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What Jesus Wants For Christmas: Ignite Love
December 10, 1995

ISAIAH 11:1-10, ROMANS 15:4-13, MARK 12:28-31

Two boys were talking about Christmas. One said, "We bought an artificial tree this year." The other said, "Doesnít artificial bother you?" The first replied, "No, not as long as the presents are real." I suspect we all prefer to receive real presents. I believe Jesus does too. It is Jesusí birthday we are celebrating. Letís give Jesus a gift this Christmas. Through the sermons, I am spelling out GIFT. The G in gift stands for Get ready--wait for Godís time by taking time to Get ready. The I in gift stands for Ignite love.

What Jesus wants for Christmas is for everyone to love God and one another. Remember the popular song a few years ago?

Come on, people now,

Smile on your brother.

Everybody get together,

Try to love one another right now.

A few weeks ago, I suggested that we eliminate try from our vocabulary. Jesus didnít command us to try to love one another. Jesus said, Love. A scribe asked him, "Which commandment is the most important?" Jesus answered, Mark 12:30-31,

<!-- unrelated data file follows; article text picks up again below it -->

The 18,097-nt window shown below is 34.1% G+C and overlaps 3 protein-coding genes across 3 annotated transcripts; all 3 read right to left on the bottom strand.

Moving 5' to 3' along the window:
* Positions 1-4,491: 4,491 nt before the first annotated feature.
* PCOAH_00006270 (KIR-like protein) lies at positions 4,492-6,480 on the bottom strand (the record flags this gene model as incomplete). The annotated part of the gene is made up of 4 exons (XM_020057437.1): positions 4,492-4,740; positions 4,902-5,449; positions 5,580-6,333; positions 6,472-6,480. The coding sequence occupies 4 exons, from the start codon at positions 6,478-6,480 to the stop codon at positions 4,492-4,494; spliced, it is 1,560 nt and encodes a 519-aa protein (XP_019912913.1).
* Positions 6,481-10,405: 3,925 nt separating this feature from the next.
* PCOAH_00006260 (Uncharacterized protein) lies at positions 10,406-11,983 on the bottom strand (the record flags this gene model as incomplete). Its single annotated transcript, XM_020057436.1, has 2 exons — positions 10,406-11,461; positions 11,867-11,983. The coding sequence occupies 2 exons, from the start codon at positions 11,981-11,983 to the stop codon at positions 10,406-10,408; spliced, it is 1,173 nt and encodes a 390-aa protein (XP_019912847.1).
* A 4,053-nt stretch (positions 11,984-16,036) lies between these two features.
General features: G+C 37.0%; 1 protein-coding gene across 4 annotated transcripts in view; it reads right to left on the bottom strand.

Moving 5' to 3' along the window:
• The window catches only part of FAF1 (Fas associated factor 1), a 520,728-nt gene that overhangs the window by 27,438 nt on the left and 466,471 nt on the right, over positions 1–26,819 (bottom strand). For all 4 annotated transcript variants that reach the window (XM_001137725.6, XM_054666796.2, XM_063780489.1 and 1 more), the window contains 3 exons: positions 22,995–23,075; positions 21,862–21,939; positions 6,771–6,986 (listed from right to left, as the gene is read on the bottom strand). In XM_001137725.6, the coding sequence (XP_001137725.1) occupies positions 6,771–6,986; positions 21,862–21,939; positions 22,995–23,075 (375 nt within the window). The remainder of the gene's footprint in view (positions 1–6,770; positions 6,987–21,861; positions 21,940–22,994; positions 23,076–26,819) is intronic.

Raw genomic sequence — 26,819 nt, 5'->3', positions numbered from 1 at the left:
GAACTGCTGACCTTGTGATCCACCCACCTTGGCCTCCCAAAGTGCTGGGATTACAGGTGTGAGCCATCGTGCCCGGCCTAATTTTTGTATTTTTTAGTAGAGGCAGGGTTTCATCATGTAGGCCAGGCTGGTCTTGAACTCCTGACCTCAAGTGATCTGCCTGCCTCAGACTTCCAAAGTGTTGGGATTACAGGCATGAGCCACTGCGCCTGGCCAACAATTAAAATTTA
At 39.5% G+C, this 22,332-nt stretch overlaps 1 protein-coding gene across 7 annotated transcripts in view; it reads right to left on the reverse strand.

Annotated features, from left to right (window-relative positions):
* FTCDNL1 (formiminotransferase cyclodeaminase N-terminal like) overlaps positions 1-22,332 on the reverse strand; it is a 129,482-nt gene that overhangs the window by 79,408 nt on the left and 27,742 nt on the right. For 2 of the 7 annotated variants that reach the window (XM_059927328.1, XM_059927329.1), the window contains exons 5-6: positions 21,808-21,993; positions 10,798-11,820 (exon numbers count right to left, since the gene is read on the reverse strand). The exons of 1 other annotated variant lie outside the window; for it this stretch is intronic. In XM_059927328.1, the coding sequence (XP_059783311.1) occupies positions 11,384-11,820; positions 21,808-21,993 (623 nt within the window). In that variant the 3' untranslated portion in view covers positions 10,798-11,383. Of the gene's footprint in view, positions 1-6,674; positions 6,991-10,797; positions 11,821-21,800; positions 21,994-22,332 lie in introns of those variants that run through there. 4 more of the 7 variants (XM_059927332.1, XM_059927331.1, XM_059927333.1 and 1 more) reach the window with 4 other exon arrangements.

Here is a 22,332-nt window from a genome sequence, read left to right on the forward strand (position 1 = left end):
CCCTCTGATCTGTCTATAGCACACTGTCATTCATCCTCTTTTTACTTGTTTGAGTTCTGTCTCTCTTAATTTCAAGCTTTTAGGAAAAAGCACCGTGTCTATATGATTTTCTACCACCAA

You shall love the Lord your God with all your heart, and with all your soul, and with all your mind, and with all your strength. The second is this, You shall love your neighbor as yourself. There is no other commandment greater than these.

How Jesus must weep for all the hurting, abused, hungry, abandoned, mistreated people. The suicide rate has tripled in the last decade. 25% of all children in the United States go to bed hungry each night, and who knows how many children do not have a bed to sleep in, or even a home. The leading cause of death of children under age four is abuse. How Jesus must weep when a world leader is assassinated by a deeply religious person.

What Jesus wants for Christmas is for us to love God and one another. Did you hear the visions for the world read in the Scripture lessons this morning? In Romans, Paul visions the breaking of the wall that separates Jew and Gentile, that together we may with one voice glorify God, that we may live in harmony with one another. The prophet Isaiah was more poetic than Paul. What a vision of peace and harmony Isaiah had for the future, Isaiah 11:6-9,